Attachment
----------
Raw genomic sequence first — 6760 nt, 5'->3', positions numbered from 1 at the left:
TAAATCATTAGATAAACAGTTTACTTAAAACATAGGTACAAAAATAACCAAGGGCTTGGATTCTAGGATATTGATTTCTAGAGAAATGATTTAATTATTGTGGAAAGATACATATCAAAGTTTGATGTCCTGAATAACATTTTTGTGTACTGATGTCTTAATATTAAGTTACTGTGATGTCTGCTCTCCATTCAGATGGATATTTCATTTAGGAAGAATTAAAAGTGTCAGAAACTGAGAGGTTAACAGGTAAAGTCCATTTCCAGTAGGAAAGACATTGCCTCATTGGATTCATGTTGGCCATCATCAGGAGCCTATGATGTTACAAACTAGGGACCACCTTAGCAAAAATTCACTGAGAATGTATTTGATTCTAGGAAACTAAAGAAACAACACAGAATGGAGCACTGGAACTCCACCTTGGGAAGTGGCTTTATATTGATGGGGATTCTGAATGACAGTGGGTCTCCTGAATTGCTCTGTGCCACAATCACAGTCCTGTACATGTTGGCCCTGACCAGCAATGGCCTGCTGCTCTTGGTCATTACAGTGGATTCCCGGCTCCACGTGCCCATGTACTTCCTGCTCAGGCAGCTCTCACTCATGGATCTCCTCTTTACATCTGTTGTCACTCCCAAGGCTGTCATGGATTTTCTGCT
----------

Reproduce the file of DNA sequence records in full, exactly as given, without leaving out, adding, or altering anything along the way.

Raw genomic sequence first — 6760 nt, 5'->3', positions numbered from 1 at the left:
TAAATCATTAGATAAACAGTTTACTTAAAACATAGGTACAAAAATAACCAAGGGCTTGGATTCTAGGATATTGATTTCTAGAGAAATGATTTAATTATTGTGGAAAGATACATATCAAAGTTTGATGTCCTGAATAACATTTTTGTGTACTGATGTCTTAATATTAAGTTACTGTGATGTCTGCTCTCCATTCAGATGGATATTTCATTTAGGAAGAATTAAAAGTGTCAGAAACTGAGAGGTTAACAGGTAAAGTCCATTTCCAGTAGGAAAGACATTGCCTCATTGGATTCATGTTGGCCATCATCAGGAGCCTATGATGTTACAAACTAGGGACCACCTTAGCAAAAATTCACTGAGAATGTATTTGATTCTAGGAAACTAAAGAAACAACACAGAATGGAGCACTGGAACTCCACCTTGGGAAGTGGCTTTATATTGATGGGGATTCTGAATGACAGTGGGTCTCCTGAATTGCTCTGTGCCACAATCACAGTCCTGTACATGTTGGCCCTGACCAGCAATGGCCTGCTGCTCTTGGTCATTACAGTGGATTCCCGGCTCCACGTGCCCATGTACTTCCTGCTCAGGCAGCTCTCACTCATGGATCTCCTCTTTACATCTGTTGTCACTCCCAAGGCTGTCATGGATTTTCTGCT